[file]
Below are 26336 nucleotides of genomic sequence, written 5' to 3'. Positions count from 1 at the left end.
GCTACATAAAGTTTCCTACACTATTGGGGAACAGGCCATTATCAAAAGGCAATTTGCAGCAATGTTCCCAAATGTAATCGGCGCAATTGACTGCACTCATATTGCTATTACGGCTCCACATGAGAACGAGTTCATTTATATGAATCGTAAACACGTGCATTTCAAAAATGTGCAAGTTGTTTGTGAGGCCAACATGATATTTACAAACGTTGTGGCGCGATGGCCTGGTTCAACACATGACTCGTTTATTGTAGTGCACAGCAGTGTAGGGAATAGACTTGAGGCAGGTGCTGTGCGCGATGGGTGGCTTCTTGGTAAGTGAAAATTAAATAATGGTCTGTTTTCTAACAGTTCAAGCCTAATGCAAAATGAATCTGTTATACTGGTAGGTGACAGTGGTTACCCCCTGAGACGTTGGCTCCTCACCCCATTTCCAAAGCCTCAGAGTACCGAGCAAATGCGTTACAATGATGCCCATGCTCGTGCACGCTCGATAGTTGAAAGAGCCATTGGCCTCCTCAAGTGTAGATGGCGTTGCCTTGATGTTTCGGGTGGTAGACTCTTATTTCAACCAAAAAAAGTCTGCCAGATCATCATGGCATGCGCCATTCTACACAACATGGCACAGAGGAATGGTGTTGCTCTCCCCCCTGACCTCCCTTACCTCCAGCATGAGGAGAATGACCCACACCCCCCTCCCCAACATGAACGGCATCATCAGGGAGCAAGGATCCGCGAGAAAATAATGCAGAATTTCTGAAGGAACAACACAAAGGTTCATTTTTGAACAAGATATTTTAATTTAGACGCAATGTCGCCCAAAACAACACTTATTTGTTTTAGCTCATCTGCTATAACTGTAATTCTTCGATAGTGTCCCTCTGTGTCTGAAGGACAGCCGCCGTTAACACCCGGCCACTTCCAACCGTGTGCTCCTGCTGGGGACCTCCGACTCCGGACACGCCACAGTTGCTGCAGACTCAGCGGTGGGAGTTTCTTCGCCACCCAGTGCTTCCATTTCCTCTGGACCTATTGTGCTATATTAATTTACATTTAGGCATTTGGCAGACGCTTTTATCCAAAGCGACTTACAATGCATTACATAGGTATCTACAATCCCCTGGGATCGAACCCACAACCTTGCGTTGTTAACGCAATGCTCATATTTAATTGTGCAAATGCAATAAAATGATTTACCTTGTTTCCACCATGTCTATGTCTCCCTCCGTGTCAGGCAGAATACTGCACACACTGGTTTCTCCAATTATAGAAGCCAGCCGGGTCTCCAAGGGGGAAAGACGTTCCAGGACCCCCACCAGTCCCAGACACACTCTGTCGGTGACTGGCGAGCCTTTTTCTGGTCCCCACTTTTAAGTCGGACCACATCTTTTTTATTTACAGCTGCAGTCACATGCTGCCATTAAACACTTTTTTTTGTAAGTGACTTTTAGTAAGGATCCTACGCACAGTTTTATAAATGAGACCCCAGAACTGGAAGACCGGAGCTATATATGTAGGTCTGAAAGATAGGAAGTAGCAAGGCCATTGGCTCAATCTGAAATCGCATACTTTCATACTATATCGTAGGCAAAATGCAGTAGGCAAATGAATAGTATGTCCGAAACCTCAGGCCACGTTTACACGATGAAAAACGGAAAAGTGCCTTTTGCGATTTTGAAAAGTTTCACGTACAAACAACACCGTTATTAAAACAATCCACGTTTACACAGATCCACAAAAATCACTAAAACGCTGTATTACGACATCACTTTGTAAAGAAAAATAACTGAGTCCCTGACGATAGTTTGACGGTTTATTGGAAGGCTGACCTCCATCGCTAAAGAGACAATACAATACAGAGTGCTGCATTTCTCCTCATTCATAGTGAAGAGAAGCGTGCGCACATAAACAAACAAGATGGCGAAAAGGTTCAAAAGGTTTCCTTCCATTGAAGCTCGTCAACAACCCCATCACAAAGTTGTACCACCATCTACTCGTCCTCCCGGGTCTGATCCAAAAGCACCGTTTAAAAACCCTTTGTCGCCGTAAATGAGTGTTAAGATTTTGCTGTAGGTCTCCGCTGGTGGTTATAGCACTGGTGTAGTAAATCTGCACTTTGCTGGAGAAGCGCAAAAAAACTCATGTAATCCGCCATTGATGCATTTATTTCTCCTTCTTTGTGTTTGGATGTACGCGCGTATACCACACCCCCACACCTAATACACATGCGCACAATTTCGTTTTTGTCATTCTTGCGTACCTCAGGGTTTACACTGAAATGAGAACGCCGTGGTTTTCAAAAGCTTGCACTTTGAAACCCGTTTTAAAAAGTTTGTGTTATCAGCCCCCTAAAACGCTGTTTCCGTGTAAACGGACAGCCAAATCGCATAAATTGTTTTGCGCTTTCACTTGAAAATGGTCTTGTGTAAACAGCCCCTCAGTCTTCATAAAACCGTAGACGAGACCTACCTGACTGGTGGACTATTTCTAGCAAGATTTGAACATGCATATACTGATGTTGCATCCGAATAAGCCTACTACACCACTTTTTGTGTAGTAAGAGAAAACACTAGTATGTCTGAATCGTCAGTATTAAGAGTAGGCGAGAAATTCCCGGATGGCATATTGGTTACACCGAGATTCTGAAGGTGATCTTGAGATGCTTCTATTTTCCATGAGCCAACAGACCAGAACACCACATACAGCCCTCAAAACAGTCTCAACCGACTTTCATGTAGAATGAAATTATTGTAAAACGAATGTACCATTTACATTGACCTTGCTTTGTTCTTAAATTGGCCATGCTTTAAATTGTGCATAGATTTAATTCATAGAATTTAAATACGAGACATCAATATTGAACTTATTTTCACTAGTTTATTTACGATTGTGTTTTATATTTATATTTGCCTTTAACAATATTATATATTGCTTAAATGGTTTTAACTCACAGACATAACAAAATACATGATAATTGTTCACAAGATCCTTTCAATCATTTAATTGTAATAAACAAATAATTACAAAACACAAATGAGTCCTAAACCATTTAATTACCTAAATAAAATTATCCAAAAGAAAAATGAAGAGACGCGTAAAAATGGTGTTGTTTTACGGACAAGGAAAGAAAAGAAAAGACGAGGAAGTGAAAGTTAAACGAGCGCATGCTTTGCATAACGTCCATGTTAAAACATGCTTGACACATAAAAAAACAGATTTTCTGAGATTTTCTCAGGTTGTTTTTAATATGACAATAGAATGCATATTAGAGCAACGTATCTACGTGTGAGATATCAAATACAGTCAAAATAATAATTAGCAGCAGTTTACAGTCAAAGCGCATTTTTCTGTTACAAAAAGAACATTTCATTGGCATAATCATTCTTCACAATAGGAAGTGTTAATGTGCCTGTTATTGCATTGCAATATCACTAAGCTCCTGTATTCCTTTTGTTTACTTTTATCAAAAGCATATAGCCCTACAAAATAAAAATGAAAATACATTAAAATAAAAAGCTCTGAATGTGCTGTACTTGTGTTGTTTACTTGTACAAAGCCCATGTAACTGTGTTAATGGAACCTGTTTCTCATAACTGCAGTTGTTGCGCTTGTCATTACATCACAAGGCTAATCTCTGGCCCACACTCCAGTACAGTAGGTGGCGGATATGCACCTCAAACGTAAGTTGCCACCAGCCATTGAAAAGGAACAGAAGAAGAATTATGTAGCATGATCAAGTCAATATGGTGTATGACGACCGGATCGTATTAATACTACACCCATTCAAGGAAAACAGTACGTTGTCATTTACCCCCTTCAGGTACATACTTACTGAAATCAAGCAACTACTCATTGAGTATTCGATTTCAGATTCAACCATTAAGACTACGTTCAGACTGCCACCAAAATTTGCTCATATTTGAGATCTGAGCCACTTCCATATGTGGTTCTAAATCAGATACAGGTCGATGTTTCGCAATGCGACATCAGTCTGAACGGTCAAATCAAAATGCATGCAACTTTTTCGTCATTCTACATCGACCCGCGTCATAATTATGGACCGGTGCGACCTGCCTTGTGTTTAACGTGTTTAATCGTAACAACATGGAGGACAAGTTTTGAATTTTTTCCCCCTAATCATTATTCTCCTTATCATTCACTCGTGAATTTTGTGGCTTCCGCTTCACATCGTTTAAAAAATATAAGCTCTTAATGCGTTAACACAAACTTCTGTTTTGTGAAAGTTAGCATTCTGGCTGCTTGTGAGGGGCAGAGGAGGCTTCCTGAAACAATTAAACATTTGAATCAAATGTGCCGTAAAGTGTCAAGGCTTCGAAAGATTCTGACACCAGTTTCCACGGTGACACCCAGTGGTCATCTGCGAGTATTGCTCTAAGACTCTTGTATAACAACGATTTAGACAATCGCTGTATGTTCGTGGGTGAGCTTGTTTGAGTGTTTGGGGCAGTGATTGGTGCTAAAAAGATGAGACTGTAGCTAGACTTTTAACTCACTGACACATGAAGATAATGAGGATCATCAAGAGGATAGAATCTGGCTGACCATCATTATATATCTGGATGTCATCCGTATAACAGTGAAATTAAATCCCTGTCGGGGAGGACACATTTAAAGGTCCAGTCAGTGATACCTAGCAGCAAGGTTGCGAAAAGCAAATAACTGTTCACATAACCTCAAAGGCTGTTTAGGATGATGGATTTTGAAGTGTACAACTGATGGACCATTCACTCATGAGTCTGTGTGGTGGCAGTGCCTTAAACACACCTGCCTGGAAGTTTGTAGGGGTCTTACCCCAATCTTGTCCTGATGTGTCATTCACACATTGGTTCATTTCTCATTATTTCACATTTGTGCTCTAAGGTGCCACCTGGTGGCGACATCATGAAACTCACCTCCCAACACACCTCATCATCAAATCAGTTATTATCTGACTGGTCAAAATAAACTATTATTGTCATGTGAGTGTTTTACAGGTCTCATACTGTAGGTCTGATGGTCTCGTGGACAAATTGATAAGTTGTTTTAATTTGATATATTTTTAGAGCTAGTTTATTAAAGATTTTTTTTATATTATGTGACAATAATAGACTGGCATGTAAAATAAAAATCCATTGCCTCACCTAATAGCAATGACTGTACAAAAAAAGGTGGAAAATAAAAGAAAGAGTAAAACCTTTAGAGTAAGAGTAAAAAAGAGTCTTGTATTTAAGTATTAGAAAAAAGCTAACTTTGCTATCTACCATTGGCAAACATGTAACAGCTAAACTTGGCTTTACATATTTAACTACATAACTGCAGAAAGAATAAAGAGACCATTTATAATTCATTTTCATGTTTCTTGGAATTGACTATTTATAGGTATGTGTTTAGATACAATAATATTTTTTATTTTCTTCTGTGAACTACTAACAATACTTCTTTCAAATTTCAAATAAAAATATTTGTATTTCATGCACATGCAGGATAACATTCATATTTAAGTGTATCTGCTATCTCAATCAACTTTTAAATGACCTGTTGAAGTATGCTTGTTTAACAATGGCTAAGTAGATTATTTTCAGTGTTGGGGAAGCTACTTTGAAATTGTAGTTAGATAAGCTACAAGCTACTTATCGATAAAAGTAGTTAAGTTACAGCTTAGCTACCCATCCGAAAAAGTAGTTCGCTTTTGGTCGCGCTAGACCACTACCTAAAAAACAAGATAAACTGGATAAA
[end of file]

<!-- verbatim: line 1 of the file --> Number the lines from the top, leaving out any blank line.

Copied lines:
Below are 26336 nucleotides of genomic sequence, written 5' to 3'. Positions count from 1 at the left end.